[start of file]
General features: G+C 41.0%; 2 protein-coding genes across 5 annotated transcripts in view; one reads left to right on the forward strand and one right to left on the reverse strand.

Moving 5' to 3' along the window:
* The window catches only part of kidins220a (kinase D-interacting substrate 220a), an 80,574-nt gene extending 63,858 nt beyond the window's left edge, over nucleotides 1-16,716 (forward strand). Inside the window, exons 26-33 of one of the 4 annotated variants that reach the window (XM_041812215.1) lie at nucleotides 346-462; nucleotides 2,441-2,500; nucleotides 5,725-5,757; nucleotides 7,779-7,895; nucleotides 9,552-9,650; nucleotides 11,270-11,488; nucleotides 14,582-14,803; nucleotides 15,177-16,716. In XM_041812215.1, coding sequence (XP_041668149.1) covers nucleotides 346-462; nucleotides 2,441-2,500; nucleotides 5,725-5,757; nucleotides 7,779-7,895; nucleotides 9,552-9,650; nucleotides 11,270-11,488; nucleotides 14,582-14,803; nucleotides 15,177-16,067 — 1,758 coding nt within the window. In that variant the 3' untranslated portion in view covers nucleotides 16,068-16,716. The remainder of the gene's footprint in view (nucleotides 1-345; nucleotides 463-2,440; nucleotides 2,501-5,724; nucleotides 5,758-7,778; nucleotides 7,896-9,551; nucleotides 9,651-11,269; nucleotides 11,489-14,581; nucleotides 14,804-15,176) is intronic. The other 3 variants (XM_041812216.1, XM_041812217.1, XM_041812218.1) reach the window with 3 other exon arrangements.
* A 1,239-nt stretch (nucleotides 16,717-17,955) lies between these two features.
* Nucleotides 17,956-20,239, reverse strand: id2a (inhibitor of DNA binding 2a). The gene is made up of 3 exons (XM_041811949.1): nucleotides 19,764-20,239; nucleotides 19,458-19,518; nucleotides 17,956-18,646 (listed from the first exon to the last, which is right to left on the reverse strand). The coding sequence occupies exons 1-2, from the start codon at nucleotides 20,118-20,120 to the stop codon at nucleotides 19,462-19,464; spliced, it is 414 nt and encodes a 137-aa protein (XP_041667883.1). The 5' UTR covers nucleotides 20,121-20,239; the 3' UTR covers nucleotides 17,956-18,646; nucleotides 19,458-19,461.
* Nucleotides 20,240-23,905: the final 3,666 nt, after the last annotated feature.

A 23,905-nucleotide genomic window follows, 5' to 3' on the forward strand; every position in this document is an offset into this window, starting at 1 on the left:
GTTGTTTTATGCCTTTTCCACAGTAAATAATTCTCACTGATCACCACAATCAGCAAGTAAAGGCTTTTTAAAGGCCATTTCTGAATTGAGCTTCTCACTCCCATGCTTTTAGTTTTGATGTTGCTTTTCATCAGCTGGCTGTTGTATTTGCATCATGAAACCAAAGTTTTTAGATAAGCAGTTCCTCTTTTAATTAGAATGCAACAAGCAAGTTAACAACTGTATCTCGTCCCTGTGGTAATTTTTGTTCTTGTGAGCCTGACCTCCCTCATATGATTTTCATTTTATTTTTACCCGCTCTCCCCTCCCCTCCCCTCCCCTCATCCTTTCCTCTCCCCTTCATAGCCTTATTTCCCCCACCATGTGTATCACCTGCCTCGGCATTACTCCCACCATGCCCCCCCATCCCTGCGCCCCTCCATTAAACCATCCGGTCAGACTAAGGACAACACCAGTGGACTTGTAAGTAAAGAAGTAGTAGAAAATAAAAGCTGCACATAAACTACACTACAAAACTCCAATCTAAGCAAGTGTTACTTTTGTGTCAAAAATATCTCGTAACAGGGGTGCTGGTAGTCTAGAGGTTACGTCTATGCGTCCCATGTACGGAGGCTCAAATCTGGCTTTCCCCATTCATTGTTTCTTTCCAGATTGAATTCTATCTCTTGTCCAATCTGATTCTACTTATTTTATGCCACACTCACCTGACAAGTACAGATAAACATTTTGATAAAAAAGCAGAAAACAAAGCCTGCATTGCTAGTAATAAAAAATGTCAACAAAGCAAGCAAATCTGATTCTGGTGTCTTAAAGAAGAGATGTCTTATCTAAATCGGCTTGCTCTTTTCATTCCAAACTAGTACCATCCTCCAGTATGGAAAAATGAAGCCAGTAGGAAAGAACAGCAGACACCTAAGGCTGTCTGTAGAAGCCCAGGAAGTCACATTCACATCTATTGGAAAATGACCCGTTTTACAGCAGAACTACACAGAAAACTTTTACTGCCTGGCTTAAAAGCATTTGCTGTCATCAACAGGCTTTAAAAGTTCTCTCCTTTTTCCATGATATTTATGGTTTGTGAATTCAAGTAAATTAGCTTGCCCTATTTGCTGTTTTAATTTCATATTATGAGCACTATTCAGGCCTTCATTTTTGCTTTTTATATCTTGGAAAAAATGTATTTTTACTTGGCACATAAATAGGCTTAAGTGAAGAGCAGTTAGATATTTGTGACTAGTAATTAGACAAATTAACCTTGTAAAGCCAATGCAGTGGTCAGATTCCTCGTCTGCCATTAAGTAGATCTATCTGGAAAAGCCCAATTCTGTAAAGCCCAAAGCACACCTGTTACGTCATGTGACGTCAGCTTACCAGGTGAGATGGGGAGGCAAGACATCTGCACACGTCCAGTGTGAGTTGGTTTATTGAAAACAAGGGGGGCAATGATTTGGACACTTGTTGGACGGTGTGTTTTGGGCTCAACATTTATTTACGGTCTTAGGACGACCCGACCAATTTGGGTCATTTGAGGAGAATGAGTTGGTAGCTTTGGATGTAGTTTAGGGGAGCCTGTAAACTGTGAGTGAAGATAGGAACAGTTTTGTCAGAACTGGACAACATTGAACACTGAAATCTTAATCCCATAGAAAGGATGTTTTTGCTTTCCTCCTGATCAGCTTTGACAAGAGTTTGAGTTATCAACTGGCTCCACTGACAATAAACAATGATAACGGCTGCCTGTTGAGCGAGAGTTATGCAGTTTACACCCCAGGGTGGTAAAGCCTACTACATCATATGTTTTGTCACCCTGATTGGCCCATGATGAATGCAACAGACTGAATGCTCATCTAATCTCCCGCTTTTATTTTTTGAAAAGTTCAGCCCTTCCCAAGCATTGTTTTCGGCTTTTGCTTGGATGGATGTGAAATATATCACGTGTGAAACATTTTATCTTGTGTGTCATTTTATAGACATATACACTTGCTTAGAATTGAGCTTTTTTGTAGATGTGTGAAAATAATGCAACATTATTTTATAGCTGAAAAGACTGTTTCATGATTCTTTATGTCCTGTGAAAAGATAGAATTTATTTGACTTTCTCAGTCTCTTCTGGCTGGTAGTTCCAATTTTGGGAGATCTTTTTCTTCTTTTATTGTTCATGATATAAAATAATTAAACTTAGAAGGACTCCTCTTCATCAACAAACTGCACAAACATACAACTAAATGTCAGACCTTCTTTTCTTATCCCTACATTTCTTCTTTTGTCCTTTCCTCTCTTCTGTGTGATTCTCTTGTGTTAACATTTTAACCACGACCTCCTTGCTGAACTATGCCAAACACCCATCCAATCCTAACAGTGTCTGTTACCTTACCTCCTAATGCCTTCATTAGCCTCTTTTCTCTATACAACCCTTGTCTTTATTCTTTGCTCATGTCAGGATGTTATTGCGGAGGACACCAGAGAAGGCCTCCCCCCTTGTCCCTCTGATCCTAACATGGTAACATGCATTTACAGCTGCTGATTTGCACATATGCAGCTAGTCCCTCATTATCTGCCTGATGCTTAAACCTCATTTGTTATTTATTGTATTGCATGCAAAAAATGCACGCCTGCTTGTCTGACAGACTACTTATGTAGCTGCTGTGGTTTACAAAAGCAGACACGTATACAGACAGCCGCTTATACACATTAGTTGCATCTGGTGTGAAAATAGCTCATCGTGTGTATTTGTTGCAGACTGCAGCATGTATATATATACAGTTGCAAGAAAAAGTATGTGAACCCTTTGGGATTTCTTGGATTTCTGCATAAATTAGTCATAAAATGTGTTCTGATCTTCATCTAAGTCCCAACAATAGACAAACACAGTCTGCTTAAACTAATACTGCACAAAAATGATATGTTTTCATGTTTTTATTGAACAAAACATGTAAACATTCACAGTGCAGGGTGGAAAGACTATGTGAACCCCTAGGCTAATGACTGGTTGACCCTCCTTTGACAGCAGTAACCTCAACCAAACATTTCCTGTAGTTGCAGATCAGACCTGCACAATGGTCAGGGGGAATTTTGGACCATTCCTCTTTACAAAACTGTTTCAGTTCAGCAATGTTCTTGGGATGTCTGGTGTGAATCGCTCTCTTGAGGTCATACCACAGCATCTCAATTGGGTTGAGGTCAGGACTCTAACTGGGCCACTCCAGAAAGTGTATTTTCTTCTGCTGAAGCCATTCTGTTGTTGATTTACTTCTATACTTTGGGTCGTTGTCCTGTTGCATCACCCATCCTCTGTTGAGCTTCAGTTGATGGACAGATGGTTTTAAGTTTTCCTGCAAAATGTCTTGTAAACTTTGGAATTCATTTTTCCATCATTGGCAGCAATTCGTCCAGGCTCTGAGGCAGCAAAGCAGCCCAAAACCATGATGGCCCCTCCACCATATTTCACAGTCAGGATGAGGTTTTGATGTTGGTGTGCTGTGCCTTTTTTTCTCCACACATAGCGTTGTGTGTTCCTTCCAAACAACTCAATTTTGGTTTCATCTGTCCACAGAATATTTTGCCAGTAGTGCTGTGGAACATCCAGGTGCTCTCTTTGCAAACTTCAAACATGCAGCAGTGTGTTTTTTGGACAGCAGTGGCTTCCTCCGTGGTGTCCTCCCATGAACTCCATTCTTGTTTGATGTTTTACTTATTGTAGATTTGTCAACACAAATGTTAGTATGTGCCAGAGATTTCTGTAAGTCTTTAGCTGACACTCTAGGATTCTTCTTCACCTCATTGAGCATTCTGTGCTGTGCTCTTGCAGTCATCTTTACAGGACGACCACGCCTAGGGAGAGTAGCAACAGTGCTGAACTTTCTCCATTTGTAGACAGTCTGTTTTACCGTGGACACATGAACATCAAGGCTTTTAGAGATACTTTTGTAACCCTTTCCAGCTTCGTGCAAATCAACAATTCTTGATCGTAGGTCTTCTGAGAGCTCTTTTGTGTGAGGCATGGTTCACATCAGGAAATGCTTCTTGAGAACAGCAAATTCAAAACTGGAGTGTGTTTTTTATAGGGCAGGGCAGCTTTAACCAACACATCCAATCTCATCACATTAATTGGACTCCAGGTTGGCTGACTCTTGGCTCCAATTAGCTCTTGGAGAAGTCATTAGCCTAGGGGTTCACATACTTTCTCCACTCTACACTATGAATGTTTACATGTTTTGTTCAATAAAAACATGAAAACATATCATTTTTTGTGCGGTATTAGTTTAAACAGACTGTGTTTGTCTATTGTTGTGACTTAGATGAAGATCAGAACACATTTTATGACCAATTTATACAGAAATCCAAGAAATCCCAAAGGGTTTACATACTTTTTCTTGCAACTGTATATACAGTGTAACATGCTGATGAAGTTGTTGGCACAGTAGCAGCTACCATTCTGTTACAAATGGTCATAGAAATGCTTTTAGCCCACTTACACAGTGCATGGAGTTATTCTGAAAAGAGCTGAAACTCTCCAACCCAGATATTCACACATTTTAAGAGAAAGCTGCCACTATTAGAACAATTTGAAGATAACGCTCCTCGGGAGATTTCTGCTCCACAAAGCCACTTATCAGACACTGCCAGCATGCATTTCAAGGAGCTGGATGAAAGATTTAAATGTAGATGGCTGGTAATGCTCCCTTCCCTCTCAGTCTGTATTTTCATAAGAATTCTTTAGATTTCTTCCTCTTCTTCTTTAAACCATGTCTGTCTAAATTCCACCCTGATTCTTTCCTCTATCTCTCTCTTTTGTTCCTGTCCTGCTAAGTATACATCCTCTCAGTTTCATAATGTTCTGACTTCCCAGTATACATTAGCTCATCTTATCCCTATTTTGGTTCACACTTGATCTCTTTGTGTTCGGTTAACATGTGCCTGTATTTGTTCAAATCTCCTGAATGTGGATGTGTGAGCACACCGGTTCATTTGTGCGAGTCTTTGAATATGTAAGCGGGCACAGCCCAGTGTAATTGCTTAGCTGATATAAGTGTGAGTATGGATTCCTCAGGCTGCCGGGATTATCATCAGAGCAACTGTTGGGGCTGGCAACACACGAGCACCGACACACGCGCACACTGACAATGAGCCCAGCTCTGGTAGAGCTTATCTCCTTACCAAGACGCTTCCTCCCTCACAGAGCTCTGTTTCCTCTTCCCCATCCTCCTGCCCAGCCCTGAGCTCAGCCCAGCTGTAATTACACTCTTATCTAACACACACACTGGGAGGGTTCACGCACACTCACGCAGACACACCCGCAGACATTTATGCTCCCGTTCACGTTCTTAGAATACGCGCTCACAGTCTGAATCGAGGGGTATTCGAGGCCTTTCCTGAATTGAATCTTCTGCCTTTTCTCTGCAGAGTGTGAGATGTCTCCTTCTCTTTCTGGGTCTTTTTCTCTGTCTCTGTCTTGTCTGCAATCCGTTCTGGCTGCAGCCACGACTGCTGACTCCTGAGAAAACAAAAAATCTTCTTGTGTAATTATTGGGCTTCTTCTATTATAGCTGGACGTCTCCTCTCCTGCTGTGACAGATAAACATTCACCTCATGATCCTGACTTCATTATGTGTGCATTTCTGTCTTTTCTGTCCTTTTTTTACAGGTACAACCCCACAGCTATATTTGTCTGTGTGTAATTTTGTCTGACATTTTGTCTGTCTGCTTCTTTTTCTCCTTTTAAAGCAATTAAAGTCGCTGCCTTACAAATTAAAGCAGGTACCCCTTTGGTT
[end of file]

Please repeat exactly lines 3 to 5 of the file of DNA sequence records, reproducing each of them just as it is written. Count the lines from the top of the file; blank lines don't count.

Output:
* The window catches only part of kidins220a (kinase D-interacting substrate 220a), an 80,574-nt gene extending 63,858 nt beyond the window's left edge, over nucleotides 1-16,716 (forward strand). Inside the window, exons 26-33 of one of the 4 annotated variants that reach the window (XM_041812215.1) lie at nucleotides 346-462; nucleotides 2,441-2,500; nucleotides 5,725-5,757; nucleotides 7,779-7,895; nucleotides 9,552-9,650; nucleotides 11,270-11,488; nucleotides 14,582-14,803; nucleotides 15,177-16,716. In XM_041812215.1, coding sequence (XP_041668149.1) covers nucleotides 346-462; nucleotides 2,441-2,500; nucleotides 5,725-5,757; nucleotides 7,779-7,895; nucleotides 9,552-9,650; nucleotides 11,270-11,488; nucleotides 14,582-14,803; nucleotides 15,177-16,067 — 1,758 coding nt within the window. In that variant the 3' untranslated portion in view covers nucleotides 16,068-16,716. The remainder of the gene's footprint in view (nucleotides 1-345; nucleotides 463-2,440; nucleotides 2,501-5,724; nucleotides 5,758-7,778; nucleotides 7,896-9,551; nucleotides 9,651-11,269; nucleotides 11,489-14,581; nucleotides 14,804-15,176) is intronic. The other 3 variants (XM_041812216.1, XM_041812217.1, XM_041812218.1) reach the window with 3 other exon arrangements.
* A 1,239-nt stretch (nucleotides 16,717-17,955) lies between these two features.
* Nucleotides 17,956-20,239, reverse strand: id2a (inhibitor of DNA binding 2a). The gene is made up of 3 exons (XM_041811949.1): nucleotides 19,764-20,239; nucleotides 19,458-19,518; nucleotides 17,956-18,646 (listed from the first exon to the last, which is right to left on the reverse strand). The coding sequence occupies exons 1-2, from the start codon at nucleotides 20,118-20,120 to the stop codon at nucleotides 19,462-19,464; spliced, it is 414 nt and encodes a 137-aa protein (XP_041667883.1). The 5' UTR covers nucleotides 20,121-20,239; the 3' UTR covers nucleotides 17,956-18,646; nucleotides 19,458-19,461.